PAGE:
And so, without opposition, Labour’s conference committed itself to not only ethnic cleansing, but to a Greater Israel extending even beyond the boundaries that it currently occupies in 2016. It did so not because it was persuaded by the “Zionist lobby”, not in order to serve British imperial interests (which had been the only objective of the Balfour declaration in 1917), but because of the Holocaust, and the refugee problem that they expected.
This nevertheless shocking commitment to ethnic cleansing should be seen in the context of an earlier section of the report in a section headed “Frontiers“:
All Germans left outside the the post-War German frontiers, unless they are willing to become loyal subjects of the state in which they find themselves, claiming no special privileges, should go back to Germany. Indeed they will be well advised to do so in their own interests, for, in the early post-War years at any rate, there will be a depth of hatred against Germans in the occupied countries, which it is impossible for us or for Americans to realise.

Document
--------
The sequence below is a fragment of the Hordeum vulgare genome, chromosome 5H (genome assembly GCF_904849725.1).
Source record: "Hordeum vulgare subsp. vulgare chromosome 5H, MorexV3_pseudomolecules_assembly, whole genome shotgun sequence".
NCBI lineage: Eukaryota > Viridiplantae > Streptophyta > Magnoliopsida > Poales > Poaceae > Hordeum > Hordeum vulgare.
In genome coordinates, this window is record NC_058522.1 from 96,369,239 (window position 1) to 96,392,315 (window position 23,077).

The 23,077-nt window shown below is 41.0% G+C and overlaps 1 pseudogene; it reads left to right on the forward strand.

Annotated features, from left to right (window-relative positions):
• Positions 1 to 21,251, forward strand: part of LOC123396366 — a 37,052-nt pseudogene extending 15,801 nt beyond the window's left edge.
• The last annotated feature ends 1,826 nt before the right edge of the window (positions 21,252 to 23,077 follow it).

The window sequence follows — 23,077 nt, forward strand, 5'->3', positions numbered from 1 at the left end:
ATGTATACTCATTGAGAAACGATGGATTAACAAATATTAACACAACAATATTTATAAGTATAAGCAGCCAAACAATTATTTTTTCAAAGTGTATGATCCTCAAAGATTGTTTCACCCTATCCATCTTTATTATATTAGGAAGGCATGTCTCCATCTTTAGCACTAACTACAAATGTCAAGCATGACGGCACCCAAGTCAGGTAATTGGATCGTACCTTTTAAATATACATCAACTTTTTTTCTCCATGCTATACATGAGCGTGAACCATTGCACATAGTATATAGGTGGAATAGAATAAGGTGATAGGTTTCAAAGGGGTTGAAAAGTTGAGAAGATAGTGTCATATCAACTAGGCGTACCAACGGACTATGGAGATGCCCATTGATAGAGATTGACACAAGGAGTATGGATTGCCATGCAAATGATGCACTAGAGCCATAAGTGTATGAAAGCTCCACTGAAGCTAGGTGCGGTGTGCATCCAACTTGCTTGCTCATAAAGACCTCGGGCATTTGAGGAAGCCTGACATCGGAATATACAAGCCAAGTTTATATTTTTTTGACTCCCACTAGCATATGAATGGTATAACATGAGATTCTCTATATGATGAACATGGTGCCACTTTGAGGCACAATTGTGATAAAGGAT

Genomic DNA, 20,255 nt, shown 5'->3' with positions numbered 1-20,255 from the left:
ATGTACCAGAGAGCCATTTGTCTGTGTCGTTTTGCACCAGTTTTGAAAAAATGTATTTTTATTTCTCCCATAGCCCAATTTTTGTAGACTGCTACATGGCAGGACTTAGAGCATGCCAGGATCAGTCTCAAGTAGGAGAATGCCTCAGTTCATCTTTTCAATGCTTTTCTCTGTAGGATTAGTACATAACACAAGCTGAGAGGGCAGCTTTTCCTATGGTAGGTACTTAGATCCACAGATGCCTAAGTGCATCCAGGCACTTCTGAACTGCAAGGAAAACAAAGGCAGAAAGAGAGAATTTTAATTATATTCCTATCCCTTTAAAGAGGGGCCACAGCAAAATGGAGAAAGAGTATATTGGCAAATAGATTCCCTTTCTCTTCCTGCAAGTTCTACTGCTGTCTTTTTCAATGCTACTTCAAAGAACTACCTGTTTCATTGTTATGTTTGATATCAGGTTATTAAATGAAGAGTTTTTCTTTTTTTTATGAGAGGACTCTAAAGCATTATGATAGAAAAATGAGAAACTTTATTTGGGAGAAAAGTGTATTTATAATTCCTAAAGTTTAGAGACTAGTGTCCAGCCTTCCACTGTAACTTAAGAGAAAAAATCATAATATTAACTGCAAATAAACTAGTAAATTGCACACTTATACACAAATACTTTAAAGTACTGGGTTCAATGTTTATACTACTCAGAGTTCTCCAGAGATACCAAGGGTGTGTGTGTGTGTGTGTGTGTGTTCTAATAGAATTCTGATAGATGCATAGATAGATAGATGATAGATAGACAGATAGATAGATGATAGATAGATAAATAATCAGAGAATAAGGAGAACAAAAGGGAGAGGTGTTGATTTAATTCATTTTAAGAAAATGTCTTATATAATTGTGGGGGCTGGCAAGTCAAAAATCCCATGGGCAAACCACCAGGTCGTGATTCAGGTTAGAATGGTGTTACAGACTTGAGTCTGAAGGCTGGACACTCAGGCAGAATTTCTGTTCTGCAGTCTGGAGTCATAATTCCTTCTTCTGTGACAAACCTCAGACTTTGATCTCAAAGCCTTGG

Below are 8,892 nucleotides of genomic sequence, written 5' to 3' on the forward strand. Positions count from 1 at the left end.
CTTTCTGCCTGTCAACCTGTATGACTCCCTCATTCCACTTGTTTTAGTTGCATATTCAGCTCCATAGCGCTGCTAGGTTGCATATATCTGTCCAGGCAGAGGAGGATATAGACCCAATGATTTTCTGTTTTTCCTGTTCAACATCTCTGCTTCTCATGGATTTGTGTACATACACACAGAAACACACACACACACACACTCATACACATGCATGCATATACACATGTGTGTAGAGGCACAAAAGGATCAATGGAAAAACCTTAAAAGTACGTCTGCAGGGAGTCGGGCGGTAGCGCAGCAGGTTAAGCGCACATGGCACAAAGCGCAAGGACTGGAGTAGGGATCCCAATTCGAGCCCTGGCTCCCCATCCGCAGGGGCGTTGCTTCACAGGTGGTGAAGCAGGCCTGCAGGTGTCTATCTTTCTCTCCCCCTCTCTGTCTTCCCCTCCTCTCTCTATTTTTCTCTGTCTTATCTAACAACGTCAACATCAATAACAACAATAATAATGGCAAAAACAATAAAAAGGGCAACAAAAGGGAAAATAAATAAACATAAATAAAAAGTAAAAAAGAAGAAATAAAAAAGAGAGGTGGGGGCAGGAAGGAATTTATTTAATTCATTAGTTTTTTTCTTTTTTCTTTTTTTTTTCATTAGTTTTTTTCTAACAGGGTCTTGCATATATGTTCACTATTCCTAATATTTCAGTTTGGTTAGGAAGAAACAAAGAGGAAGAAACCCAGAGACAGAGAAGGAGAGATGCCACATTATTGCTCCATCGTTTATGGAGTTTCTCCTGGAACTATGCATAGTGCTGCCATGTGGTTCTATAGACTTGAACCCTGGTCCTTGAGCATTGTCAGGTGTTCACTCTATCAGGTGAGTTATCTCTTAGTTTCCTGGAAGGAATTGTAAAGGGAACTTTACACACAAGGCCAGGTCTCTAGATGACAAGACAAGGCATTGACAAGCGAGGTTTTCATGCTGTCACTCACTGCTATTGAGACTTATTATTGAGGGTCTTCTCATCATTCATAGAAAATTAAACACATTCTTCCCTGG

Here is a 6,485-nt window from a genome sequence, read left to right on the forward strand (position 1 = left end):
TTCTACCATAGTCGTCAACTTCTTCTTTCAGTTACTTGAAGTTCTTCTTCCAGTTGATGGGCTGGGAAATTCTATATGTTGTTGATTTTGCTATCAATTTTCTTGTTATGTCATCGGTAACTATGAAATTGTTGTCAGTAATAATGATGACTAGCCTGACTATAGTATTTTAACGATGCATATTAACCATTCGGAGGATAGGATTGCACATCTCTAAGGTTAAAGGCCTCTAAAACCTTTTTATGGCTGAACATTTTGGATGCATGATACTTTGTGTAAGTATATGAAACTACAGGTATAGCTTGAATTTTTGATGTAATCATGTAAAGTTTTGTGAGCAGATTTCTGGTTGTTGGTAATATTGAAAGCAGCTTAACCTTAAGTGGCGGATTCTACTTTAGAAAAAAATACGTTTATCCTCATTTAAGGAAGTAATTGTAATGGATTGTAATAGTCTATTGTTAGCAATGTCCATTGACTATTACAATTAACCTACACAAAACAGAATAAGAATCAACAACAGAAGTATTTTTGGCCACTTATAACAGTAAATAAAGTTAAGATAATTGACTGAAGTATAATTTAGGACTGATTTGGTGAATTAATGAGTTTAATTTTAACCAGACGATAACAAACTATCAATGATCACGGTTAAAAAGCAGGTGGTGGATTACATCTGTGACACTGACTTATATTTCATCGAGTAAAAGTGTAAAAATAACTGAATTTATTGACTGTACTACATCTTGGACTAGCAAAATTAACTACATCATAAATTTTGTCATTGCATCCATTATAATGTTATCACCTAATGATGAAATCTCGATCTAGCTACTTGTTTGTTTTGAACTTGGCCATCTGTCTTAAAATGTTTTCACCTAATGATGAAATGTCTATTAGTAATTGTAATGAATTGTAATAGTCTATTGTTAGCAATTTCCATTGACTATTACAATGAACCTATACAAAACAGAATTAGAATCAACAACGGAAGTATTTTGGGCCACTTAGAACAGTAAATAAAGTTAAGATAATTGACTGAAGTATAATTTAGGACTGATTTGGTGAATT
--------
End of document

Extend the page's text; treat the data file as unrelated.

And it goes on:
Germans in many of those areas may have to face the choice between migration and massacre.
The organised transfer of population, in the immediate post-War period, may, indeed, be one of the foundations of better international relations in a later phase. Nor would this be a new departure. Between the Wars the transfer of population between Greece and Turkey was an undoubted success.
In any case, there will be a vast problem of repatriation and resettlement in Europe, when tens of millions of refugees, slave labourers and prisoners of war return to freedom and their own homes. Compared with this, the transfer even of substantial national minorites, German and other, to the right side of the post-War frontiers will be a small affair. “